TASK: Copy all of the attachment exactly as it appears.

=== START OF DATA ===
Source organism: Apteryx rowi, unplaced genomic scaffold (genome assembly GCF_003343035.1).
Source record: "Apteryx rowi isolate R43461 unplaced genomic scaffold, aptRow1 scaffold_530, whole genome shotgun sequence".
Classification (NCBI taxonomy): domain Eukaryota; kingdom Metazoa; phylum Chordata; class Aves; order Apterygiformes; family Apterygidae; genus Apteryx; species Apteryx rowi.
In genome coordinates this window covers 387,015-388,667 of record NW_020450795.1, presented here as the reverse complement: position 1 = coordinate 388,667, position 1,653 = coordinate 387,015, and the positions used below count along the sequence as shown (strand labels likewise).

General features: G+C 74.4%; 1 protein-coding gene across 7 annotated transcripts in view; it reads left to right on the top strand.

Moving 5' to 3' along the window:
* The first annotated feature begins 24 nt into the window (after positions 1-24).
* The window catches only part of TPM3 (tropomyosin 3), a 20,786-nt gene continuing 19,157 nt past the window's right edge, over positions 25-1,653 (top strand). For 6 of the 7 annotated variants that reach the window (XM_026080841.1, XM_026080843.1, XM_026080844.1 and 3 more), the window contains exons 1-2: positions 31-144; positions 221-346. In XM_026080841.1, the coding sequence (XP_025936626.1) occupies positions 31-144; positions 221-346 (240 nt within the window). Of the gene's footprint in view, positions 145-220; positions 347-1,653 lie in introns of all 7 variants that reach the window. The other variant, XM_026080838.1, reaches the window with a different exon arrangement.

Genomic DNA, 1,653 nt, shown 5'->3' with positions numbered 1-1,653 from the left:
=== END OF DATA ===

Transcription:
Source organism: Apteryx rowi, unplaced genomic scaffold (genome assembly GCF_003343035.1).
Source record: "Apteryx rowi isolate R43461 unplaced genomic scaffold, aptRow1 scaffold_530, whole genome shotgun sequence".
Classification (NCBI taxonomy): domain Eukaryota; kingdom Metazoa; phylum Chordata; class Aves; order Apterygiformes; family Apterygidae; genus Apteryx; species Apteryx rowi.
In genome coordinates this window covers 387,015-388,667 of record NW_020450795.1, presented here as the reverse complement: position 1 = coordinate 388,667, position 1,653 = coordinate 387,015, and the positions used below count along the sequence as shown (strand labels likewise).

General features: G+C 74.4%; 1 protein-coding gene across 7 annotated transcripts in view; it reads left to right on the top strand.

Moving 5' to 3' along the window:
* The first annotated feature begins 24 nt into the window (after positions 1-24).
* The window catches only part of TPM3 (tropomyosin 3), a 20,786-nt gene continuing 19,157 nt past the window's right edge, over positions 25-1,653 (top strand). For 6 of the 7 annotated variants that reach the window (XM_026080841.1, XM_026080843.1, XM_026080844.1 and 3 more), the window contains exons 1-2: positions 31-144; positions 221-346. In XM_026080841.1, the coding sequence (XP_025936626.1) occupies positions 31-144; positions 221-346 (240 nt within the window). Of the gene's footprint in view, positions 145-220; positions 347-1,653 lie in introns of all 7 variants that reach the window. The other variant, XM_026080838.1, reaches the window with a different exon arrangement.

Genomic DNA, 1,653 nt, shown 5'->3' with positions numbered 1-1,653 from the left: